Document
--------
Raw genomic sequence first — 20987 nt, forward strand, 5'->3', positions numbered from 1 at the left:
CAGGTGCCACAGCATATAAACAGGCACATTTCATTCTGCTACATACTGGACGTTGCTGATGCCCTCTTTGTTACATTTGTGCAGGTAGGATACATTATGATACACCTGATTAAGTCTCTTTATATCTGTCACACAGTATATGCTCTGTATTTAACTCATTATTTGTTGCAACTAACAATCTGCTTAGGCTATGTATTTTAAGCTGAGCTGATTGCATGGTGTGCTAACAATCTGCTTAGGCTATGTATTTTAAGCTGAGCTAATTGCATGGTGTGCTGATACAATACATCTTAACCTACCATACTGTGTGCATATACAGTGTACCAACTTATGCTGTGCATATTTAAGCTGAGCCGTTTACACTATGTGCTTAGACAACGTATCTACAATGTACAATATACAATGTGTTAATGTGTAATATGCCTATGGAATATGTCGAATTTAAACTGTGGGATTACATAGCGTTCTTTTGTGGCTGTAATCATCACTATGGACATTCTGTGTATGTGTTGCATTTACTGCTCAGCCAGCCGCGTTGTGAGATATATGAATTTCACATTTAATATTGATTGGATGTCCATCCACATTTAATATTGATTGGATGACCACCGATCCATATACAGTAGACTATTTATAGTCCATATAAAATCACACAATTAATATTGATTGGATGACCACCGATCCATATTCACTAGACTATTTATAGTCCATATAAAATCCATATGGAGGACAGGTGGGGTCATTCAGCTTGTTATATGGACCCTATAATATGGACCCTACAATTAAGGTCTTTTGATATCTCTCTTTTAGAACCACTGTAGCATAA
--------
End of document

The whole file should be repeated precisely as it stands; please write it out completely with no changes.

Raw genomic sequence first — 20987 nt, forward strand, 5'->3', positions numbered from 1 at the left:
CAGGTGCCACAGCATATAAACAGGCACATTTCATTCTGCTACATACTGGACGTTGCTGATGCCCTCTTTGTTACATTTGTGCAGGTAGGATACATTATGATACACCTGATTAAGTCTCTTTATATCTGTCACACAGTATATGCTCTGTATTTAACTCATTATTTGTTGCAACTAACAATCTGCTTAGGCTATGTATTTTAAGCTGAGCTGATTGCATGGTGTGCTAACAATCTGCTTAGGCTATGTATTTTAAGCTGAGCTAATTGCATGGTGTGCTGATACAATACATCTTAACCTACCATACTGTGTGCATATACAGTGTACCAACTTATGCTGTGCATATTTAAGCTGAGCCGTTTACACTATGTGCTTAGACAACGTATCTACAATGTACAATATACAATGTGTTAATGTGTAATATGCCTATGGAATATGTCGAATTTAAACTGTGGGATTACATAGCGTTCTTTTGTGGCTGTAATCATCACTATGGACATTCTGTGTATGTGTTGCATTTACTGCTCAGCCAGCCGCGTTGTGAGATATATGAATTTCACATTTAATATTGATTGGATGTCCATCCACATTTAATATTGATTGGATGACCACCGATCCATATACAGTAGACTATTTATAGTCCATATAAAATCACACAATTAATATTGATTGGATGACCACCGATCCATATTCACTAGACTATTTATAGTCCATATAAAATCCATATGGAGGACAGGTGGGGTCATTCAGCTTGTTATATGGACCCTATAATATGGACCCTACAATTAAGGTCTTTTGATATCTCTCTTTTAGAACCACTGTAGCATAA